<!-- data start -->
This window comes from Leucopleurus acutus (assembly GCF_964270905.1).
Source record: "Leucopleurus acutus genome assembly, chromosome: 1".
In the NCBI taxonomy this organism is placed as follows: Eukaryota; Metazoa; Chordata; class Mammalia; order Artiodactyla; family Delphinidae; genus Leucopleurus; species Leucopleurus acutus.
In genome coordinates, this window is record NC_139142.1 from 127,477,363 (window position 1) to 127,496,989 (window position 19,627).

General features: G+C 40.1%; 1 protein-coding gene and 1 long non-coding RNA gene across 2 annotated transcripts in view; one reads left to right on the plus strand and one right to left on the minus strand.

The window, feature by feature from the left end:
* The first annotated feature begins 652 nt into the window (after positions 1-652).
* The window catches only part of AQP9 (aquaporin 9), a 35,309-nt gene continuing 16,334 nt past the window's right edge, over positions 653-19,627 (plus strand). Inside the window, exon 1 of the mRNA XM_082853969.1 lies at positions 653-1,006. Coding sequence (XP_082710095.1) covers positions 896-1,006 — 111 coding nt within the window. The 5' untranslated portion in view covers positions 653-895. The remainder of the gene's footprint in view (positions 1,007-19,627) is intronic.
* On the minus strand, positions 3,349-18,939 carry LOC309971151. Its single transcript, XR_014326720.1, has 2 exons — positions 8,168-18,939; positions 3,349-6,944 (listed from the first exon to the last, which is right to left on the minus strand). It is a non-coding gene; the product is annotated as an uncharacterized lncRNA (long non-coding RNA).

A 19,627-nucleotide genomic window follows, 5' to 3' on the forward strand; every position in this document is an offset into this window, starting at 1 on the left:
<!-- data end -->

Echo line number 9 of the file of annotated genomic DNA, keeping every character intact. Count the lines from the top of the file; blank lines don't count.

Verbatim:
* On the minus strand, positions 3,349-18,939 carry LOC309971151. Its single transcript, XR_014326720.1, has 2 exons — positions 8,168-18,939; positions 3,349-6,944 (listed from the first exon to the last, which is right to left on the minus strand). It is a non-coding gene; the product is annotated as an uncharacterized lncRNA (long non-coding RNA).